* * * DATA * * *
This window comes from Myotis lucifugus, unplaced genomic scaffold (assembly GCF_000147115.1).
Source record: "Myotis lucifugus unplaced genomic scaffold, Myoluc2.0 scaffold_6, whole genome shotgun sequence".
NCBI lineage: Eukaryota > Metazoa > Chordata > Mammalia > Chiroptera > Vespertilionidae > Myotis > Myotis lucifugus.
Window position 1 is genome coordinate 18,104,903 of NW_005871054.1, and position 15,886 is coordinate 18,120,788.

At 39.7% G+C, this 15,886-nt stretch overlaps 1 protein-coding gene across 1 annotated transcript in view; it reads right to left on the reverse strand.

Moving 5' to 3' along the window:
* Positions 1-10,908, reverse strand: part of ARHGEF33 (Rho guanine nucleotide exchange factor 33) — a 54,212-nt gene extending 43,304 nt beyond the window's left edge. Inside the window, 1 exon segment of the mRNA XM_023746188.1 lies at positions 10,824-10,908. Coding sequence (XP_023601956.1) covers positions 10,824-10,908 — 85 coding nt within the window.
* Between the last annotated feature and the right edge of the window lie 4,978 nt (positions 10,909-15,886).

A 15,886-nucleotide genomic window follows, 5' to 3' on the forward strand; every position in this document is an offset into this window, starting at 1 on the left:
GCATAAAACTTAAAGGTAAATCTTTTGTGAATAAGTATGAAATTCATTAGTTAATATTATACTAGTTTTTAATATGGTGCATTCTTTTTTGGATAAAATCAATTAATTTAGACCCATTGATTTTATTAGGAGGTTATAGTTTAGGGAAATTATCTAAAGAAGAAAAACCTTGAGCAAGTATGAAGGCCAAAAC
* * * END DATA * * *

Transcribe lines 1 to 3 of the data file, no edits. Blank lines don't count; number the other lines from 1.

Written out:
This window comes from Myotis lucifugus, unplaced genomic scaffold (assembly GCF_000147115.1).
Source record: "Myotis lucifugus unplaced genomic scaffold, Myoluc2.0 scaffold_6, whole genome shotgun sequence".
NCBI lineage: Eukaryota > Metazoa > Chordata > Mammalia > Chiroptera > Vespertilionidae > Myotis > Myotis lucifugus.